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The Scientific Revolution began around the end of the Renaissance (17th century) and continued to the late 18th century. The Enlightenment (Age of Reason) is generally considered to have spanned the same time frame with the convenient end date being 1789, the beginning of the French Revolution.
The Scientific Revolution/Enlightenment saw many advances in physics, astronomy, biology, and chemistry. Although previous periods did contribute to the ken of science and technology, this period was more productive and was inspired by dramatic shifts in world views.
One shift was from geocentric to a heliocentric picture of the universe (solar system) offered by Copernicus in 1543. This is often described as one of the seminal moments in the nascent stages of the Scientific Revolution because it marked a shift from religious explanation to scientific explanation. It was declared sacrilegious to suggest that the Earth (humans) were not the center of the universe.
Another aspect was the emergence of empiricism in line with the scientific method. This was a departure from the deductive approach championed by Aristotle. Francis Bacon favored an inductive approach. This involved no assumptions which allowed the scientist to go into an experiment or observation of data with no pre/misconceptions. The Scientific Revolution was the product of theoretical developments but these were often the result of increased use of experimentation and the development/improvements of devices such as calculators, microscopes, and telescopes.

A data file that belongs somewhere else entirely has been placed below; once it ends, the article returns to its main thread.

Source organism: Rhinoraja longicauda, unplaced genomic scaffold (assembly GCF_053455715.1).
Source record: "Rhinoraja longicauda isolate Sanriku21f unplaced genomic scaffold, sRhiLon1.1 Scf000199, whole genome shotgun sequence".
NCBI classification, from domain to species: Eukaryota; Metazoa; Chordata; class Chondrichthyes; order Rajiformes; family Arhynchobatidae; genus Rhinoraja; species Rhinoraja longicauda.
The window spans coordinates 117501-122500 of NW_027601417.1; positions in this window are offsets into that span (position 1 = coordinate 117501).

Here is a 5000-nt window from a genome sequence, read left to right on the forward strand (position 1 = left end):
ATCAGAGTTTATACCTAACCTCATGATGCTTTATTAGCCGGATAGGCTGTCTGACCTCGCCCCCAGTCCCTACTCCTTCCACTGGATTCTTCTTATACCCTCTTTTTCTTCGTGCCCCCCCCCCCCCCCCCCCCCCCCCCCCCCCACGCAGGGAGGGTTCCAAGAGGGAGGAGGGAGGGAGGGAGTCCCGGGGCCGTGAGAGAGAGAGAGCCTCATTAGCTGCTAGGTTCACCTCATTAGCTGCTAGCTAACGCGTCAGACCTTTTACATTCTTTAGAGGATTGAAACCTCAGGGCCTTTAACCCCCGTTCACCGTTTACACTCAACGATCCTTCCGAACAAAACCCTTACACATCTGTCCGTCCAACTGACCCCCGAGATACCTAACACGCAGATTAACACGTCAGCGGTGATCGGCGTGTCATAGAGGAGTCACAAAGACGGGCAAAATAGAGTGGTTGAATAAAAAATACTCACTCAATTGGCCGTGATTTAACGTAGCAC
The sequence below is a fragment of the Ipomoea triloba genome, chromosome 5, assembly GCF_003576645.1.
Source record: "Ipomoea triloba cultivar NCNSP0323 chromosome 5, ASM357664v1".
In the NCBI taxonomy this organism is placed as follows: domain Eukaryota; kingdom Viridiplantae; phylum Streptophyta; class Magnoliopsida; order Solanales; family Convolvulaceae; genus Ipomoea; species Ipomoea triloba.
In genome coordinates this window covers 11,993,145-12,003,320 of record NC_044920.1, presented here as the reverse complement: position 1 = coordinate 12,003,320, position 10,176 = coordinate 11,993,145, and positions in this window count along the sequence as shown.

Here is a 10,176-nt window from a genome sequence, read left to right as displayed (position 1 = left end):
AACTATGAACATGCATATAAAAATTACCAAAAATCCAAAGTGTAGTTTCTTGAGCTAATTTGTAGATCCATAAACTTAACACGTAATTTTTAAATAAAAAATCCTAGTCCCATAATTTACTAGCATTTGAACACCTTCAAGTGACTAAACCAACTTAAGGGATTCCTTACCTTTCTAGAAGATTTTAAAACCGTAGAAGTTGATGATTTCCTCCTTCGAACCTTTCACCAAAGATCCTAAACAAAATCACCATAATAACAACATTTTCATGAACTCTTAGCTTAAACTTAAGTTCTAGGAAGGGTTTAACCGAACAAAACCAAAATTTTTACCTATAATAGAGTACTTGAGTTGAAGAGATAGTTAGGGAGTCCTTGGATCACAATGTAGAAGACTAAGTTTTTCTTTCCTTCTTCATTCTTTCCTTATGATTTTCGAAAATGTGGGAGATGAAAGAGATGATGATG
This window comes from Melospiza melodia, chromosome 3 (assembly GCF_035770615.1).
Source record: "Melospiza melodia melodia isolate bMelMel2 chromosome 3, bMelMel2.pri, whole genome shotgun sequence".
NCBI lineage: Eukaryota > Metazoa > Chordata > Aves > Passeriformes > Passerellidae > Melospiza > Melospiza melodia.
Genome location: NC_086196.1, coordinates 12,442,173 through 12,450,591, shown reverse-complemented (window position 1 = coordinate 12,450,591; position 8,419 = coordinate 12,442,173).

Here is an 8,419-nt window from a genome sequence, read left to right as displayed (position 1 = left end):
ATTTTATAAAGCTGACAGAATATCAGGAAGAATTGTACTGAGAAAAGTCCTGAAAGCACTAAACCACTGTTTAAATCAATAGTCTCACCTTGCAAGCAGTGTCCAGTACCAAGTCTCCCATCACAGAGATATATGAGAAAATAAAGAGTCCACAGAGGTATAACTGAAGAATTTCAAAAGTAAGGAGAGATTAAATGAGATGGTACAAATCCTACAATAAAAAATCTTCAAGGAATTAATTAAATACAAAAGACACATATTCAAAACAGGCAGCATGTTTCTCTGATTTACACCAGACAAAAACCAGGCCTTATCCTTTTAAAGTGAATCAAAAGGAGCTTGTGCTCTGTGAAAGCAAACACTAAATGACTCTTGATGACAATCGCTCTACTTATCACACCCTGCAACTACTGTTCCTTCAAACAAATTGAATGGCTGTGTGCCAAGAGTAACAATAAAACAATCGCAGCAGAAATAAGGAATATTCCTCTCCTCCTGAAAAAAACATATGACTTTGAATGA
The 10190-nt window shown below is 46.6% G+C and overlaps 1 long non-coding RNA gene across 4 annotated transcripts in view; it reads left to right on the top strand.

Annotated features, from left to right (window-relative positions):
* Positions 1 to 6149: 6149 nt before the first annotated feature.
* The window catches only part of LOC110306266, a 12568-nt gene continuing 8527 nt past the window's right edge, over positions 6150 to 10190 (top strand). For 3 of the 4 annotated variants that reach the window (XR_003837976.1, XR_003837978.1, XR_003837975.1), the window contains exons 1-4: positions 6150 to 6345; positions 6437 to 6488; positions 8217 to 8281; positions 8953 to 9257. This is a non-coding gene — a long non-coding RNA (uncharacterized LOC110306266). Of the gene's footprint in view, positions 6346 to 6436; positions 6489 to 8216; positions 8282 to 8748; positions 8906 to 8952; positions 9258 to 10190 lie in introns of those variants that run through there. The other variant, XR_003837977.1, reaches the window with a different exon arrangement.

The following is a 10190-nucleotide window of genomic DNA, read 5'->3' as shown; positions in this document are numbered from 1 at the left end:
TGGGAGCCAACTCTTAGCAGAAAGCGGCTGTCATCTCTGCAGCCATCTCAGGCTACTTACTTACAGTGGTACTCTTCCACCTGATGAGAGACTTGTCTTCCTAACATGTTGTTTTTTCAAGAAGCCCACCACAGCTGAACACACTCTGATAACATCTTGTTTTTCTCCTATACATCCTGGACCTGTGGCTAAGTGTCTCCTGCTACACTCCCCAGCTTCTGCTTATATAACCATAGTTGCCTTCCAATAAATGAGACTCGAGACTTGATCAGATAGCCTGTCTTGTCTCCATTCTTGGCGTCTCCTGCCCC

The span of the Scientific Revolution and the Enlightenment led to political as well as scientific innovations. For example, John Locke (1632-1704) had an enormous influence on political philosophy, liberalism, and the separation between church and state. Consequently, he was a significant influence on America's founding fathers such as Hamilton, Jefferson, and Madison. Locke also made considerable contributions to modern notions of self (the individual), epistemology, empiricism, and philosophy of mind.
The scientists of these revolutions focused more on inductive, empirical (observation) methods of studying the mechanics of the way things work. Paralleling this was an equally empirical study of social mechanics such as the relationship between the individual and society. As a result, the end of the Scientific Revolution and the Enlightenment hovers around the American and French Revolutions. This era was a political, philosophical, sociological, and scientific revolution. In any discipline, from physics to sociology, the mark of these revolutions was made by empirical study and inductive, open-minded observation.
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